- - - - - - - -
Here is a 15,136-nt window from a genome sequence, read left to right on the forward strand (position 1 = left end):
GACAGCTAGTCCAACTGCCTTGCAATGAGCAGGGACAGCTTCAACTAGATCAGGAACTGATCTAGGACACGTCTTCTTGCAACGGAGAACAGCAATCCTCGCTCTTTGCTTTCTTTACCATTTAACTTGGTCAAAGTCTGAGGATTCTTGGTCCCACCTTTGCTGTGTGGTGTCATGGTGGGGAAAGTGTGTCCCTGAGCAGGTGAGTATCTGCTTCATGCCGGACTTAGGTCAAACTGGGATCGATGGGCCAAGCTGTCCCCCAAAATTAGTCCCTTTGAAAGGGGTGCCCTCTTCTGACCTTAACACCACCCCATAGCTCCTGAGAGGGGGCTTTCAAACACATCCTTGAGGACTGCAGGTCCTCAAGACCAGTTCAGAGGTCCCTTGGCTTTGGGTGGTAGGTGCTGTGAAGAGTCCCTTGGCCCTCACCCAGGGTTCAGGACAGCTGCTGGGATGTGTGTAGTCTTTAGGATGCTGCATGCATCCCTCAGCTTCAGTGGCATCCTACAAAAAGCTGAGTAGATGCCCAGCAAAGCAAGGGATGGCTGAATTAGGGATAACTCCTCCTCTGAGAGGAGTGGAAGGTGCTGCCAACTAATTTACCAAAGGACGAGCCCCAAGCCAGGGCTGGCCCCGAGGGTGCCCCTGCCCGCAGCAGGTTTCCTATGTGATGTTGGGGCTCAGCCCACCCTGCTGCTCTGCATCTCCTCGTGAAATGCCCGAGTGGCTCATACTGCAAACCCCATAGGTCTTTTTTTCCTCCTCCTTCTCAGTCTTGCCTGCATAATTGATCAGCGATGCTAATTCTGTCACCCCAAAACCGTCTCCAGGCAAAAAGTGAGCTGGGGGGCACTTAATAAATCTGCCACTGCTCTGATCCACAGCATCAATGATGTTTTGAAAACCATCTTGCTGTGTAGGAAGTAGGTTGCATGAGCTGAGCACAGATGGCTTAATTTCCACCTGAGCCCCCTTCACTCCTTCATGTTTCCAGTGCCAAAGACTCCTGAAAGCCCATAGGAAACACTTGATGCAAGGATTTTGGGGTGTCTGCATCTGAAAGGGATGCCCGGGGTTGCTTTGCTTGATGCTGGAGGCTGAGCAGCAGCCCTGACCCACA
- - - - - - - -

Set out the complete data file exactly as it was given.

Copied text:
Here is a 15,136-nt window from a genome sequence, read left to right on the forward strand (position 1 = left end):
GACAGCTAGTCCAACTGCCTTGCAATGAGCAGGGACAGCTTCAACTAGATCAGGAACTGATCTAGGACACGTCTTCTTGCAACGGAGAACAGCAATCCTCGCTCTTTGCTTTCTTTACCATTTAACTTGGTCAAAGTCTGAGGATTCTTGGTCCCACCTTTGCTGTGTGGTGTCATGGTGGGGAAAGTGTGTCCCTGAGCAGGTGAGTATCTGCTTCATGCCGGACTTAGGTCAAACTGGGATCGATGGGCCAAGCTGTCCCCCAAAATTAGTCCCTTTGAAAGGGGTGCCCTCTTCTGACCTTAACACCACCCCATAGCTCCTGAGAGGGGGCTTTCAAACACATCCTTGAGGACTGCAGGTCCTCAAGACCAGTTCAGAGGTCCCTTGGCTTTGGGTGGTAGGTGCTGTGAAGAGTCCCTTGGCCCTCACCCAGGGTTCAGGACAGCTGCTGGGATGTGTGTAGTCTTTAGGATGCTGCATGCATCCCTCAGCTTCAGTGGCATCCTACAAAAAGCTGAGTAGATGCCCAGCAAAGCAAGGGATGGCTGAATTAGGGATAACTCCTCCTCTGAGAGGAGTGGAAGGTGCTGCCAACTAATTTACCAAAGGACGAGCCCCAAGCCAGGGCTGGCCCCGAGGGTGCCCCTGCCCGCAGCAGGTTTCCTATGTGATGTTGGGGCTCAGCCCACCCTGCTGCTCTGCATCTCCTCGTGAAATGCCCGAGTGGCTCATACTGCAAACCCCATAGGTCTTTTTTTCCTCCTCCTTCTCAGTCTTGCCTGCATAATTGATCAGCGATGCTAATTCTGTCACCCCAAAACCGTCTCCAGGCAAAAAGTGAGCTGGGGGGCACTTAATAAATCTGCCACTGCTCTGATCCACAGCATCAATGATGTTTTGAAAACCATCTTGCTGTGTAGGAAGTAGGTTGCATGAGCTGAGCACAGATGGCTTAATTTCCACCTGAGCCCCCTTCACTCCTTCATGTTTCCAGTGCCAAAGACTCCTGAAAGCCCATAGGAAACACTTGATGCAAGGATTTTGGGGTGTCTGCATCTGAAAGGGATGCCCGGGGTTGCTTTGCTTGATGCTGGAGGCTGAGCAGCAGCCCTGACCCACA